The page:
This is not a review of Gregory Zuckerman’s excellent 2013 book The Frackers*, ‘the outrageous inside story of the new billionaire wildcatters.’ If you have not bought it, do so forthwith. It is a great read which certainly plugged many gaps in our understanding of the oil and gas industry over the last several decades.
We report here on an enquiry that stemmed from our reading of The Frackers. That is on the extent to which government-sponsored R&D contributed to the development of shale in the US. Zuckerman makes several references to government backing for early trials of shale-related technologies but attributes the lion’s share of the kudos to free enterprise.
To give the ‘guvmint’ a chance to defend itself we asked the US Department of Energy’s Namrata Kolachalam for its side of the story. ‘During the 1970s and 1980s, the DoE supported research that developed cost-effective horizontal drilling and advanced fracking technologies, proving that the economic development of unconventional gas was possible. In 1975, a public-private joint venture drilled the first Appalachian Basin high-angle Devonian shale directional and in 1986, a DOE-industry joint venture drilled the first air-drilled horizontal shale well. DOE also funded research on the basic science behind fracture mapping and opened the MWX well site0502 for tight sand research in Colorado. From 1978 to1992, DoE put $137 million in the Eastern Gas Shales Research Program which advanced assessment of shale gas resources and led to massive hydraulic fracturing/stimulation and other analyses. In the 1990s, the DoE joined with the Gas Research Institute to fund further crucial breakthroughs. DoE sponsored research helped expand the knowledge and understanding of shale gas and fostered the development of horizontal drilling and advanced hydraulic fracturing, the techniques that the pioneers in the private sector used to unlocked shale’s potential.’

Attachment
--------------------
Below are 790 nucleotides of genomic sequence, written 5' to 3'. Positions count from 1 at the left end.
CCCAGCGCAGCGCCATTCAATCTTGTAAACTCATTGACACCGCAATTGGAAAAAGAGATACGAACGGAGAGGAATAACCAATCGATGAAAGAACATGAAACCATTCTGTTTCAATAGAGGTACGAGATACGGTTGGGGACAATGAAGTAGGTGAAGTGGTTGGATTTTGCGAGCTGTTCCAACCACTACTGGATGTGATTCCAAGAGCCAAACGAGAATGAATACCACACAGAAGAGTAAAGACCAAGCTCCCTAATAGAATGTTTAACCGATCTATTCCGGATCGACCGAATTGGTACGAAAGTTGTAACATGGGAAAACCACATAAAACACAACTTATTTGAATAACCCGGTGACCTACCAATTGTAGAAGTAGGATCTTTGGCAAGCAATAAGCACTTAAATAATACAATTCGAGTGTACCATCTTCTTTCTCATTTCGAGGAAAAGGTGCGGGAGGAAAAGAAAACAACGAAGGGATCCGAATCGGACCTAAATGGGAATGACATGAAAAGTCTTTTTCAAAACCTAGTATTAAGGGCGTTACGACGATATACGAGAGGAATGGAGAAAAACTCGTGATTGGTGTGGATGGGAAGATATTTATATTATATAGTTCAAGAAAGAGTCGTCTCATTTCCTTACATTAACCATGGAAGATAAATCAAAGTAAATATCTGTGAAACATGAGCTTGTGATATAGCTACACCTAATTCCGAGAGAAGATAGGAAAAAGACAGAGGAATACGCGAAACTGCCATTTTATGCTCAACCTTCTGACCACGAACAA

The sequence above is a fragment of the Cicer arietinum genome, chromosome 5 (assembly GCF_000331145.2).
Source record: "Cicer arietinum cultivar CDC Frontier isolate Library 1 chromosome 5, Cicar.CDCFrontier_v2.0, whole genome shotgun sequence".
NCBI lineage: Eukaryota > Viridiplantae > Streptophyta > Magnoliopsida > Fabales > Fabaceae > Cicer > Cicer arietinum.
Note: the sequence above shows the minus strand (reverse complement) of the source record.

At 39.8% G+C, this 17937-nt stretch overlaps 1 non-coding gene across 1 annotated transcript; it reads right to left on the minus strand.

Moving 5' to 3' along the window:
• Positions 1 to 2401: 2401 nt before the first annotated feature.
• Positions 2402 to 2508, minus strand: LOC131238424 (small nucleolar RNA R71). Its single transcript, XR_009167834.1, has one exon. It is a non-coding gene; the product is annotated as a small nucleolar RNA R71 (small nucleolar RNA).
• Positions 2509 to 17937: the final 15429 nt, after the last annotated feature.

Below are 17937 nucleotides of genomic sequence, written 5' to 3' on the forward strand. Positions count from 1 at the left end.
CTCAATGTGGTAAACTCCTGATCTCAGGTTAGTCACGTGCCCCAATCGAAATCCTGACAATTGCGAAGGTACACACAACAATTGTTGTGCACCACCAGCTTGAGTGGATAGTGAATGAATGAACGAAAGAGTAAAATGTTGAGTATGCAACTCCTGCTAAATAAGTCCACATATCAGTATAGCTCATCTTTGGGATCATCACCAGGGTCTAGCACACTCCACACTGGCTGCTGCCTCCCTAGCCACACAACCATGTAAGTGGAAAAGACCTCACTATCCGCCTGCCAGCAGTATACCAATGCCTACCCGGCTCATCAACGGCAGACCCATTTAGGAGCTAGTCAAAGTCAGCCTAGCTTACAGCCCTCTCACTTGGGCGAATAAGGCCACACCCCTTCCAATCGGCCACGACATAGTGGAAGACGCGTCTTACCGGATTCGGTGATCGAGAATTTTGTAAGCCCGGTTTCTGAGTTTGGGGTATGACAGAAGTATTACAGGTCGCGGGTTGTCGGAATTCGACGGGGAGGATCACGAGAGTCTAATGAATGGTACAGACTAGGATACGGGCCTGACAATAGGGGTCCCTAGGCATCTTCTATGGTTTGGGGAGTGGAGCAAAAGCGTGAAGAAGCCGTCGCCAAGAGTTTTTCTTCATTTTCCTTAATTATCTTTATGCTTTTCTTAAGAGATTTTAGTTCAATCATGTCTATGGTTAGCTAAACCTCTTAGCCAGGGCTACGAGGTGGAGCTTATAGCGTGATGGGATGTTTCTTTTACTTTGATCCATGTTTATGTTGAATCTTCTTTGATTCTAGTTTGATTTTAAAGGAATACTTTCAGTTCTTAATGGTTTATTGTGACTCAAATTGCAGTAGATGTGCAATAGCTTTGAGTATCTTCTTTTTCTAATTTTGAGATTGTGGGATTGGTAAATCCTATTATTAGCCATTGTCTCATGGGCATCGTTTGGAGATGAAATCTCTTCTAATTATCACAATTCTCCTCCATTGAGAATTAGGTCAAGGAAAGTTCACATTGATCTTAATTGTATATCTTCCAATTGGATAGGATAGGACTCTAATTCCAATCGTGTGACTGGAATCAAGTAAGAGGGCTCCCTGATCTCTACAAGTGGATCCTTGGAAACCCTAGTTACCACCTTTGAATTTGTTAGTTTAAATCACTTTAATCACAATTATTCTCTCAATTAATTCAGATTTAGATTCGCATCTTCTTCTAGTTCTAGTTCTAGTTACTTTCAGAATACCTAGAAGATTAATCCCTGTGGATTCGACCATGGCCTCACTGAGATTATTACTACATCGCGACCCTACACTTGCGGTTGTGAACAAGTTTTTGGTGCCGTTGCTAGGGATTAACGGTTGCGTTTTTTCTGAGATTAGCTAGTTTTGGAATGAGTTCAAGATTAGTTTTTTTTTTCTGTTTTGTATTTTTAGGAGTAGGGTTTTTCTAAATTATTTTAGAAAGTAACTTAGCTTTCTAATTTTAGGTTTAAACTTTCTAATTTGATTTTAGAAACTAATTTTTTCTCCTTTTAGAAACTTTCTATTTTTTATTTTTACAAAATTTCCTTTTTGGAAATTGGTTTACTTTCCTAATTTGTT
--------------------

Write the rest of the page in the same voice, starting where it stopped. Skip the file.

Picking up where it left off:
We also pinged Zuckerman who kindly came back with the following. ‘The left tries to underplay the role of the risk takers by saying that the government was key to the development but I didn’t find that. It helped to have government support for early advances but the key breakthrough happed in the Barnett by the Mitchell team in the late 1990’s. As for horizontal drilling, as I say in the book, government folks developed that original technique and got the patent for it, so I arguably should have done more about them in the book (though the book already clocked in at almost 500 pages, I didn’t want to overwhelm readers). Of course, the guys in the fields, not the government people in the labs, implemented those advances. But the government did play a key role there.’
* Penguin - ISBN 9781591847090.
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